My latest release is A Christmas Gift. It released this past November. I had thought of writing a story about my father for a long time. His life was hard with his mother's rejection at a young age so he was raised by various relatives. Some homes were better than others, because he stayed at times with an alcoholic uncle. Even though both parents deserted him, he had a deep faith and was able to be a good father to me and my siblings. I wanted the young daughter to be the one to help her dad with his disability. I thought it fitting that she could make him believe that his obstacle could still be overcome at his age. In turn, he gives her a beautiful gift that comes from his heart.
10. Tell me about your latest book and how it came about. Enclose the opening of the book around 400 words.
A Christmas Gift was published under the title of The Christmas of 1957 in 2001. With a new title and new material added, I submitted the new version to Whimsical Publications last spring and was happy to receive a contract for it. I love the new cover. If you look closely at it, you'll see a subtle angel at the top of the book cover. The prologue and epilogue are written in an adult POV by Debby Reeves while the rest of the story is told by seven-year-old Debby. Although some of it is based on my childhood experiences, the characters and story line are fictional.
Here's a short blurb for A Christmas Gift:
Justin Reeves is a man who has it all: a good job, a loving wife and children who are the center of his universe. Justin also has a secret he's hidden from everyone his entire life or so he thought. Quite innocently his small daughter, Debby, stumbles upon his secret and is shocked by what she finds. She confronts her father with the awful truth, and together they embark upon a journey which takes her father from the darkness of shame into the light of victory.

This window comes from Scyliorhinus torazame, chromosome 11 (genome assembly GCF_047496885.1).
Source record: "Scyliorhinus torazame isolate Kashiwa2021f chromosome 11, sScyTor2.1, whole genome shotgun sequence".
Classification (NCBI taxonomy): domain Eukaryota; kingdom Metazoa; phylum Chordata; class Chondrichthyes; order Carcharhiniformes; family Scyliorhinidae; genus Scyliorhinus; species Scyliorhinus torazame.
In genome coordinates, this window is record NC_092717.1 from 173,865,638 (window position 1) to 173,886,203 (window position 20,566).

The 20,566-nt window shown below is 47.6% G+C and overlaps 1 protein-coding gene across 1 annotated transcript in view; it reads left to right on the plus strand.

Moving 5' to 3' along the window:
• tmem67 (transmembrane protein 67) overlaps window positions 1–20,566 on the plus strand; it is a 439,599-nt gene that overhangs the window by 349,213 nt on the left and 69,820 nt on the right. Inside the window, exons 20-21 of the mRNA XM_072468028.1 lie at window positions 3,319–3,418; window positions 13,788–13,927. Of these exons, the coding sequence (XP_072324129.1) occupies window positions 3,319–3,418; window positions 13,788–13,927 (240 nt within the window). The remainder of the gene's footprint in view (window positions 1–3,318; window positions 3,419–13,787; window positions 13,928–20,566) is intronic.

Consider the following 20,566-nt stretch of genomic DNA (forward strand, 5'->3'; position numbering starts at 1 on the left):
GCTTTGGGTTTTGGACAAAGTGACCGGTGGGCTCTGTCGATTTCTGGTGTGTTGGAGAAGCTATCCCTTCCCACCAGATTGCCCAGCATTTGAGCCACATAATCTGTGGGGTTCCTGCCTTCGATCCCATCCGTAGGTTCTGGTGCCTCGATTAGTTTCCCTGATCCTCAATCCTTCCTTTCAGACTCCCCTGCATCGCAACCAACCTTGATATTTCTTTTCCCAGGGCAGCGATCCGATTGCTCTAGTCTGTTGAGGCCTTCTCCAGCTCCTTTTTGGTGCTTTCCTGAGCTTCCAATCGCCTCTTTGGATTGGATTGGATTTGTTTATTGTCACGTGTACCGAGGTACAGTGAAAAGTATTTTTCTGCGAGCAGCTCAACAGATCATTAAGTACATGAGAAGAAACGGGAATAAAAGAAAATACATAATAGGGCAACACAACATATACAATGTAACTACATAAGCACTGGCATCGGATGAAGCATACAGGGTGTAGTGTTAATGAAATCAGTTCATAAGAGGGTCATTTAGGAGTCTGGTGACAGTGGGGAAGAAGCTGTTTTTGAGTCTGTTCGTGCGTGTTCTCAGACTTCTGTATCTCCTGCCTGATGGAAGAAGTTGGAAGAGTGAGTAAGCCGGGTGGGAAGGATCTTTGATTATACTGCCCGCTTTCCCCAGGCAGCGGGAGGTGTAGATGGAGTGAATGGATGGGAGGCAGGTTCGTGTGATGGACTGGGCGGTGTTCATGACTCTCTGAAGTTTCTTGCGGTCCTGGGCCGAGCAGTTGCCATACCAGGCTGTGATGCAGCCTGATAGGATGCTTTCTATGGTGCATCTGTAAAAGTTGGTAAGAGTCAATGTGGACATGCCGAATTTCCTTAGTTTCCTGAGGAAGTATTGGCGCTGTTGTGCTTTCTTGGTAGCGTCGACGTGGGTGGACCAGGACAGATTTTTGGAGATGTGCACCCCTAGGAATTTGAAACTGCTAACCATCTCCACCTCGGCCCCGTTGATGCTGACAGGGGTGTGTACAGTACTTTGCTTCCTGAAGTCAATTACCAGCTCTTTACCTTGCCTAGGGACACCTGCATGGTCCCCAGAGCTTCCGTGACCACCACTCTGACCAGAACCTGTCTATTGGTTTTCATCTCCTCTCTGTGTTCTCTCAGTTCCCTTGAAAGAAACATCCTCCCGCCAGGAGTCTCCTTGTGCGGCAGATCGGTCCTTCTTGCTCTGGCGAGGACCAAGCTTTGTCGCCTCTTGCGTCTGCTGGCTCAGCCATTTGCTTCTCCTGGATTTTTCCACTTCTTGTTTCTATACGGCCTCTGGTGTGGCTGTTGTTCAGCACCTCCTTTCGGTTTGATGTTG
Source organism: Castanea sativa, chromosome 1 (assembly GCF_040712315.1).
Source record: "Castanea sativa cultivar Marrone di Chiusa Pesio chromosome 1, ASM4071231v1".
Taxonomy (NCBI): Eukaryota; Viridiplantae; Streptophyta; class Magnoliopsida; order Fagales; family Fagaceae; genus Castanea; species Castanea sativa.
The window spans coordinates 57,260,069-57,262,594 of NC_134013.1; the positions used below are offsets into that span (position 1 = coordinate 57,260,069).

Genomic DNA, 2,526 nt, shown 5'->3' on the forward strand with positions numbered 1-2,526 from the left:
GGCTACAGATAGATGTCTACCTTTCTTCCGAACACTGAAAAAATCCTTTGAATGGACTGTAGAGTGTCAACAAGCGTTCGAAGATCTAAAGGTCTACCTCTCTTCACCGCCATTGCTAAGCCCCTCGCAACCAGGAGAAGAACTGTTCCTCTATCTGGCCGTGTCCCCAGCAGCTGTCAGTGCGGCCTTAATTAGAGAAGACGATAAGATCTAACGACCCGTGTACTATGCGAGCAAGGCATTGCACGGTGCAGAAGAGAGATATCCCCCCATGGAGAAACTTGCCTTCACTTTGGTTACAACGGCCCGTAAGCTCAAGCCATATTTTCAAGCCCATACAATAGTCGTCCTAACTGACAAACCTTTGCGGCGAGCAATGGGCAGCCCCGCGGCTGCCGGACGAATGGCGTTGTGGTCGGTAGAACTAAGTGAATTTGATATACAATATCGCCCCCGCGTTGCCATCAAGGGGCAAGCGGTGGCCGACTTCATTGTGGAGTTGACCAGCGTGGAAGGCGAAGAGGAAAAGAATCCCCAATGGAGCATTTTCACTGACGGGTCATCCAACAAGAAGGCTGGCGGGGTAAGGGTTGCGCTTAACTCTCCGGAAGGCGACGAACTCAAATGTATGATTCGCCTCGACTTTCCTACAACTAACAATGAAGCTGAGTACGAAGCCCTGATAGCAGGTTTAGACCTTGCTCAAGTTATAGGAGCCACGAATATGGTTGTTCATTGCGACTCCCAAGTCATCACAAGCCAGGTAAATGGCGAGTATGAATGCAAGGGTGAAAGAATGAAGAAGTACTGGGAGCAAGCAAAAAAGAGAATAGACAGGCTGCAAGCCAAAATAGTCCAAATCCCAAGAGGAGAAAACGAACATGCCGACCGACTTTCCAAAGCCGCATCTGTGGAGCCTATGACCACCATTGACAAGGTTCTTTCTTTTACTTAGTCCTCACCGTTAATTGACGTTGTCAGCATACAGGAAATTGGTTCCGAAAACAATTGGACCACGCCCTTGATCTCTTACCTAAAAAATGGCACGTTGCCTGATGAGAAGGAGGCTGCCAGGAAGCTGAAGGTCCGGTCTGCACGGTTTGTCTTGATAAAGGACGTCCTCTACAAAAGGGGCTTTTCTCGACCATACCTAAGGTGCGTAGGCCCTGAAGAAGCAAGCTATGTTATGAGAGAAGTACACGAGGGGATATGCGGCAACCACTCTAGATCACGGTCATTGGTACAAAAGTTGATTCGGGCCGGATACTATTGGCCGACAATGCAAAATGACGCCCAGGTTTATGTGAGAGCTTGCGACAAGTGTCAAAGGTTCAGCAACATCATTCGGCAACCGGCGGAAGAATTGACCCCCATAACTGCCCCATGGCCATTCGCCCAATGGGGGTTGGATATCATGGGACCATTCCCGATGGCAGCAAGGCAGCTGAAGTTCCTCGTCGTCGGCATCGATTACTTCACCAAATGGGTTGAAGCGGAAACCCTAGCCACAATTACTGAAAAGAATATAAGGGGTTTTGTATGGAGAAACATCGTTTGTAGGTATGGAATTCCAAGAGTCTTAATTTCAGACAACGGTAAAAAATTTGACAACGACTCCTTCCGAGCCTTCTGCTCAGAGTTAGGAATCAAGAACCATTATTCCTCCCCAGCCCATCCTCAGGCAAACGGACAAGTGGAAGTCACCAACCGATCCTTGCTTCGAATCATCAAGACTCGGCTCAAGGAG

Here is the beginning of the prologue from A Christmas Gift. Happy Reading!
It was 1957 when I saw something that I wasn't meant to see. I have never forgotten this night because it had such an impact on me. I was only seven years old, and what I saw my father doing confused me. Finally, I had enough courage to ask my mother about it. After she explained everything to me, I was shocked and saddened.
What happened after I learned my father's greatest secret was extraordinary to our family. When my father, Justin L. Reeves, decided to conquer an overwhelming disability in life, he was fifty-four years old. He gave our family an incredible gift to last a lifetime because of what he accomplished at this age.
His triumph made me into the woman I am today. My three older siblings were able to make the best decisions of their adult lives because of our father's influence.
This is a story of determination and hope. My father's journey was not easy. But if it had been easy, I wouldn't be telling his story now. After you finish reading this book, I pray that the true meaning will linger in your heart and mind; just as the outcome of my long ago memory has remained in my soul for fifty-three years.
My name is Debra Reeves Cunningham, and I am sixty years old. It's not hard to take you back to the beginning in 1957 when I was seven. My life was good and simple. My memories of this wonderful year are crystal clear. We lived on a farm with eighty acres outside of Findlay, Ohio. My petite mother, Lucille, worked hard doing whatever needed to be done on the farm. She was a big help to my dad when it came to dairy chores. With no milking machines, they milked seven cows by hand in the morning and again in the evening.
My siblings didn't help with this time-consuming job. My oldest sister, Gail, was twenty-five and lived at home, but not by her choice. Whenever she mentioned moving to an apartment, our mother insisted that wouldn't be proper for a single woman. Gail worked as a secretary at the impressive Ohio Oil Company in Findlay. She always dressed in pretty clothes and went out on dates all the time.
My brother, Carl, at the age of twenty-one was in the Army, and he hated it. He wrote me the best letters. The past summer, we all traveled in our blue Mercury car to visit him in North Carolina.